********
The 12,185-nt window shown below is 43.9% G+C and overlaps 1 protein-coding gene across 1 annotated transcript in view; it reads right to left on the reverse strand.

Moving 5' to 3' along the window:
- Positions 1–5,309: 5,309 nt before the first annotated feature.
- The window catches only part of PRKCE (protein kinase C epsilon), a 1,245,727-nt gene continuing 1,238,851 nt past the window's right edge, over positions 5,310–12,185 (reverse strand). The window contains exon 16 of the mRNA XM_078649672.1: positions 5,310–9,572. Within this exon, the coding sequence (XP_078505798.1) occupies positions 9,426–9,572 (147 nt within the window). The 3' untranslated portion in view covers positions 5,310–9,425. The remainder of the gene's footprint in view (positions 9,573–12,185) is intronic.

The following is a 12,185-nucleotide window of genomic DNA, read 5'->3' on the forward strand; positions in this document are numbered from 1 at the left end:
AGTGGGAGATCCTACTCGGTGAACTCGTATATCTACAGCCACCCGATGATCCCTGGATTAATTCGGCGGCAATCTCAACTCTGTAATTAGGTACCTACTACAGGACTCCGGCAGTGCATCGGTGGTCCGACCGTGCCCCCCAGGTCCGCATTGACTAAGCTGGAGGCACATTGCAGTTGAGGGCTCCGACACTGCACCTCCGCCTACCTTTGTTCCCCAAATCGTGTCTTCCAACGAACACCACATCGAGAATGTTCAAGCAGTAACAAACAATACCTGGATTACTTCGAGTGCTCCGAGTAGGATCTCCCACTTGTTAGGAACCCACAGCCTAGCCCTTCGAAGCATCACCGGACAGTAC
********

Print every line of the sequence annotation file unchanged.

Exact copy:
The 12,185-nt window shown below is 43.9% G+C and overlaps 1 protein-coding gene across 1 annotated transcript in view; it reads right to left on the reverse strand.

Moving 5' to 3' along the window:
- Positions 1–5,309: 5,309 nt before the first annotated feature.
- The window catches only part of PRKCE (protein kinase C epsilon), a 1,245,727-nt gene continuing 1,238,851 nt past the window's right edge, over positions 5,310–12,185 (reverse strand). The window contains exon 16 of the mRNA XM_078649672.1: positions 5,310–9,572. Within this exon, the coding sequence (XP_078505798.1) occupies positions 9,426–9,572 (147 nt within the window). The 3' untranslated portion in view covers positions 5,310–9,425. The remainder of the gene's footprint in view (positions 9,573–12,185) is intronic.

The following is a 12,185-nucleotide window of genomic DNA, read 5'->3' on the forward strand; positions in this document are numbered from 1 at the left end:
AGTGGGAGATCCTACTCGGTGAACTCGTATATCTACAGCCACCCGATGATCCCTGGATTAATTCGGCGGCAATCTCAACTCTGTAATTAGGTACCTACTACAGGACTCCGGCAGTGCATCGGTGGTCCGACCGTGCCCCCCAGGTCCGCATTGACTAAGCTGGAGGCACATTGCAGTTGAGGGCTCCGACACTGCACCTCCGCCTACCTTTGTTCCCCAAATCGTGTCTTCCAACGAACACCACATCGAGAATGTTCAAGCAGTAACAAACAATACCTGGATTACTTCGAGTGCTCCGAGTAGGATCTCCCACTTGTTAGGAACCCACAGCCTAGCCCTTCGAAGCATCACCGGACAGTAC